BELGRADE — Stained for years by its brutal role in the horrific Balkan conflicts of the 1990s, Serbia is now basking in the glow of success in a good war: the battle to get its people vaccinated.
Serbia has raced ahead of the far richer and usually better-organized countries in Europe to offer all adult citizens not only free inoculations but a smorgasbord of five different vaccines to choose from.
By contrast, the European Union has stumbled badly in providing shots, with a disjointed procurement and distribution strategy that bet big on the AstraZeneca vaccine. That strategy hit a roadblock this week after key members of the bloc, including Germany and France, suspended inoculations with the vaccine over concerns it might increase the risk of blood clots, compounding delivery problems that stemmed from a production shortfall the company announced in January.
Serbia’s unusual surfeit of vaccines has been a public relations triumph for the increasingly authoritarian government of President Aleksandar Vucic. It has burnished his own as well as his country’s image, weakened his already beleaguered opponents and added a new twist to the complex geopolitics of vaccines.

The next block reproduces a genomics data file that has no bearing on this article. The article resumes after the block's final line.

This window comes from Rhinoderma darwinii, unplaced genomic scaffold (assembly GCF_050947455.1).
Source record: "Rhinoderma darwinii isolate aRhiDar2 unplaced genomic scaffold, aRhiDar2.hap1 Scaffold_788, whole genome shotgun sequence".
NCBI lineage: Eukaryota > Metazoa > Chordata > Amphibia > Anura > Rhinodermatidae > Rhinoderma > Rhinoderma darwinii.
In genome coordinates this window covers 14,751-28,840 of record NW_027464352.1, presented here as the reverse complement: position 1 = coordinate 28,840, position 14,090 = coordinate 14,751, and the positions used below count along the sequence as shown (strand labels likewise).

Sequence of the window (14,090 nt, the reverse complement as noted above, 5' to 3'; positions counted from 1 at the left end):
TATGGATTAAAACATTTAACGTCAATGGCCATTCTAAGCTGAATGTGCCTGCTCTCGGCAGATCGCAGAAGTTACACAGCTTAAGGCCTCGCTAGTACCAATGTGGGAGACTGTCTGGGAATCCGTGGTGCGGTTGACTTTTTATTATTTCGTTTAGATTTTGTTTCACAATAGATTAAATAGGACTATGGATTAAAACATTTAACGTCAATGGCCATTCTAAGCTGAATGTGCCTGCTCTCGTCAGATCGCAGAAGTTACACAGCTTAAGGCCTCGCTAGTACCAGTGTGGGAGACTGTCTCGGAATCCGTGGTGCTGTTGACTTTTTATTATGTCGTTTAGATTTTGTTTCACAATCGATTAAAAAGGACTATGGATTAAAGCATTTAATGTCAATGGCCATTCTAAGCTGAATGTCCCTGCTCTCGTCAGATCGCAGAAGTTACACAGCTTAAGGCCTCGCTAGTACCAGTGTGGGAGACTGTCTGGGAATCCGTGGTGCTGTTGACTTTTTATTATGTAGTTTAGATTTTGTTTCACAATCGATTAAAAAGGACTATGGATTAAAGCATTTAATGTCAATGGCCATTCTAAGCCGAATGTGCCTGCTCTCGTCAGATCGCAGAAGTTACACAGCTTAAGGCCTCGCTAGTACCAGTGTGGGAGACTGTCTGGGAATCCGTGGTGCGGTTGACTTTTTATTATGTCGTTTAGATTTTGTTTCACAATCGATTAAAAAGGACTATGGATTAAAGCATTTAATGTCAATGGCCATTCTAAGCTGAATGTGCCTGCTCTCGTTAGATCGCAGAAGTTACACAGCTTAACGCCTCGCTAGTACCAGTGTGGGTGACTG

OurWorldInData shows. It has administered 29.5 doses for every 100 people as of last week compared with just 10.5 in Germany, a country long viewed in this part of the world as a model of efficiency and good governance, and 10.7 in France.
Serbia’s prime minister, Ana Brnabic, attributed her country’s success to its decision to “treat this as a health issue, not a political issue. We negotiated with all, regardless of whether East or West.”
applied to join the European Union more than a decade ago, still wants to join the bloc but added that “regulations in the E.U. are very strict. In pandemic times we need to be more flexible.”
The European Medicines Agency, which regulates what vaccines can be used in the bloc, started reviewing the Sputnik vaccine for use less than two weeks ago — more than three months after Serbia placed an initial order with Moscow for a million doses, and two months after rolling them out for general use. The agency has not yet even started reviewing Chinese vaccines.
Mr. Vucic announced last week that Serbia would become the first European country to start producing China’s Sinopharm vaccine. A new vaccine factory, financed by China and the United Arab Emirates, will start production in the fall, he said.
Serbia’s readiness to embrace non-Western vaccines so far shunned by the European Union could backfire if they turn out to be duds. Sinopharm, unlike Western vaccine makers, has not published detailed data from Phase 3 trials. Data it has released suggest its product is less effective than Western vaccines.